Is Your Constructive Criticism Truly Constructive?

Constructive Criticism-1We have all had to give- and receive- feedback to or from an individual or group at one time or another. When it’s given correctly, feedback can be a very helpful mechanism for job development and can be a stepping stone to the path of success! I am sure we have all had feedback given in a variety of settings and can remember times when you both took and gave feedback very well…as well as times when the experience was not quite so rewarding or helpful. “Constructive criticism” can really be an art form- providing useful, meaningful advice or edits with a specific purpose. Here are some basic principles to apply when attempting to offer constructive one-on-one criticism to ensure your feedback is useful and meaningful:

  1. Be direct - Transparency builds trust. Let the person you’re reviewing know upfront what you’re going to cover and what you hope to accomplish. Be specific.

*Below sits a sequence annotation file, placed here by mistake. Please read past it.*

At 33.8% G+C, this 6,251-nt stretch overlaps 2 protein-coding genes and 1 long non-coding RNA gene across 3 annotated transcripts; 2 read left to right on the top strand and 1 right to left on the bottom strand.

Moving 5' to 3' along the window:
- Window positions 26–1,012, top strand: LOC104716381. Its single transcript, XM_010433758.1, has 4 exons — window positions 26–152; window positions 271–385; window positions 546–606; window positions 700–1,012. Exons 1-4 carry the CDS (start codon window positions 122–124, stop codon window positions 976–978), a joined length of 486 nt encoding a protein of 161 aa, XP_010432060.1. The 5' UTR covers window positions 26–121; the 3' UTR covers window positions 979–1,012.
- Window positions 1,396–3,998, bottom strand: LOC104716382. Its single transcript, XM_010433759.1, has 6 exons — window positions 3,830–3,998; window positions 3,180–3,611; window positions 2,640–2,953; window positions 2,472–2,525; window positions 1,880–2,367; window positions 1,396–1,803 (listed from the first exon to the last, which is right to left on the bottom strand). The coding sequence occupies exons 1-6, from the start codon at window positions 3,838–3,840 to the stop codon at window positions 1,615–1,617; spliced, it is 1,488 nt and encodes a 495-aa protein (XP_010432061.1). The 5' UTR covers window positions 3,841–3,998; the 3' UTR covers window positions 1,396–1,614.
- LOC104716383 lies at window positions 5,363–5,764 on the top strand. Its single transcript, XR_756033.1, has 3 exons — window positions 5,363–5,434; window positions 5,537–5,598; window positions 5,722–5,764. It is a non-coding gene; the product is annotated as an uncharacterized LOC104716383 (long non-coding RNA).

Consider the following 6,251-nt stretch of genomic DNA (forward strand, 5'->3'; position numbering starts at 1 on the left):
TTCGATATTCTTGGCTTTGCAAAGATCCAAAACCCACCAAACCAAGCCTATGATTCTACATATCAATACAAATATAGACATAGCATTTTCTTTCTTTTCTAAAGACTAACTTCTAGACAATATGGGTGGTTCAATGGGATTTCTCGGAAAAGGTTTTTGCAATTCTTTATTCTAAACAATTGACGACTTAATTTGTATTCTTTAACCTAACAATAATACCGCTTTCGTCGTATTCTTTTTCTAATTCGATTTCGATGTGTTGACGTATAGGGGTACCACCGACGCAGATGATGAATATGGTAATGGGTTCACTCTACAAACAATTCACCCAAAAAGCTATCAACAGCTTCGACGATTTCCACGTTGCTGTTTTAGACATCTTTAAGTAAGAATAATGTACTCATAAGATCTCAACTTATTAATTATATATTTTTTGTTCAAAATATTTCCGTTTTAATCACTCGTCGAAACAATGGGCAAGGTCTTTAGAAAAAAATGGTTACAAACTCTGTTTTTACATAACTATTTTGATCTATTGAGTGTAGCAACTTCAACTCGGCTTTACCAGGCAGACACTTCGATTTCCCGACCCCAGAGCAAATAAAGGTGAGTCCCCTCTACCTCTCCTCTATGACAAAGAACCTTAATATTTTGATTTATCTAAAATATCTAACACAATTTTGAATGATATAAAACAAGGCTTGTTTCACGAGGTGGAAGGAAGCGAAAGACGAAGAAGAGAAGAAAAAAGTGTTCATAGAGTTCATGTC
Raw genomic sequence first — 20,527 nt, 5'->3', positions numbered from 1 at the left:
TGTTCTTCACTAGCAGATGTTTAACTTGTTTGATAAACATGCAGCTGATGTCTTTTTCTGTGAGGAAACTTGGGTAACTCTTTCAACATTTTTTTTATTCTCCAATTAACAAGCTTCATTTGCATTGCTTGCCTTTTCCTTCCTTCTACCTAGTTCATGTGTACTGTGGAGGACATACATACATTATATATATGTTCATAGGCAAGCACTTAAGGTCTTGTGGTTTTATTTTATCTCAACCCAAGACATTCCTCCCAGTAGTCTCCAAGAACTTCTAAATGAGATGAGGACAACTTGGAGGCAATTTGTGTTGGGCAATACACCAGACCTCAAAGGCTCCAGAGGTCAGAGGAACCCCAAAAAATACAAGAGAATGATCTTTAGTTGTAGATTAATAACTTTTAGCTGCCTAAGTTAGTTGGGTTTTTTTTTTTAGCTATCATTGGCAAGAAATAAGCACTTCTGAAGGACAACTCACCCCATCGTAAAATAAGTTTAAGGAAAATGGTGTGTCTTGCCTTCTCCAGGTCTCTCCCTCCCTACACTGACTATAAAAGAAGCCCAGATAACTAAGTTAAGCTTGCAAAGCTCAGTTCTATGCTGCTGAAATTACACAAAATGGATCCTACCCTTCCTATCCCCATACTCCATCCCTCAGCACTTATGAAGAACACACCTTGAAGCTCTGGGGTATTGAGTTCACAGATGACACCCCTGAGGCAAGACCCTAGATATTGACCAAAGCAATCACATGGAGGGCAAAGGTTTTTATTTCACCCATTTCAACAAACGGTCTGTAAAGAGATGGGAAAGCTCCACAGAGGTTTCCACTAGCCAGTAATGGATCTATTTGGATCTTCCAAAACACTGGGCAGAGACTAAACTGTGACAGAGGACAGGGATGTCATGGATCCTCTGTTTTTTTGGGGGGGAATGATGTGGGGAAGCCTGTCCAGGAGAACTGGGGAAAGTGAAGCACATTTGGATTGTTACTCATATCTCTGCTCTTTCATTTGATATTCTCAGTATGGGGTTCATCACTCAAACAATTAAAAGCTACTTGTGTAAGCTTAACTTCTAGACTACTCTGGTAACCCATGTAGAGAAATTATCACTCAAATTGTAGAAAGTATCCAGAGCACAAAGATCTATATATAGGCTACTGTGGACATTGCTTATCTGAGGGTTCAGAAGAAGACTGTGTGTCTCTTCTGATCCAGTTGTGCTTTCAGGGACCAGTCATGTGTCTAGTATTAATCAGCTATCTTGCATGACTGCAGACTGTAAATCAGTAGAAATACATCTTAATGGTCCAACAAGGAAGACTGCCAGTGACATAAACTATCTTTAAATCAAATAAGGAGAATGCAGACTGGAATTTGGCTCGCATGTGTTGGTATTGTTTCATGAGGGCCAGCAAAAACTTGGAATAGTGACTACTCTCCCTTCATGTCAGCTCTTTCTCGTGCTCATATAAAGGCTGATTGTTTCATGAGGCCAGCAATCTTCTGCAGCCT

1. Comment on actionable and direct items: Your goal is to help the person you’re speaking with improve- items discussed should be within the realm of action and provide feedback on those specific items.
  1. Be positive: Discuss the positives on feedback first- and then provide helpful tips. Positive feedback allows others to feel they are valued and are more open to discussions regarding change. Learn more about the Sandwich Method here.
  1. Be supportive – provide feedback about how you might tackle, or have tackled, a similar issue. What did you do to improve? Real life experience and sincerity can speak volumes.
  1. Ask what’s needed in order to achieve success - What help can you or others provide…listen to what they need.
  1. Follow-up – check in on progress and lend support. It might take more than one round of feedback to conquer a larger issue- make sure you are available along the way.


The Bottom Line

Criticism can be constructive when the goals are clear, the rules fair, and the process transparent. A two-way conversation is critical. Take a look at some additional resources and references, following:

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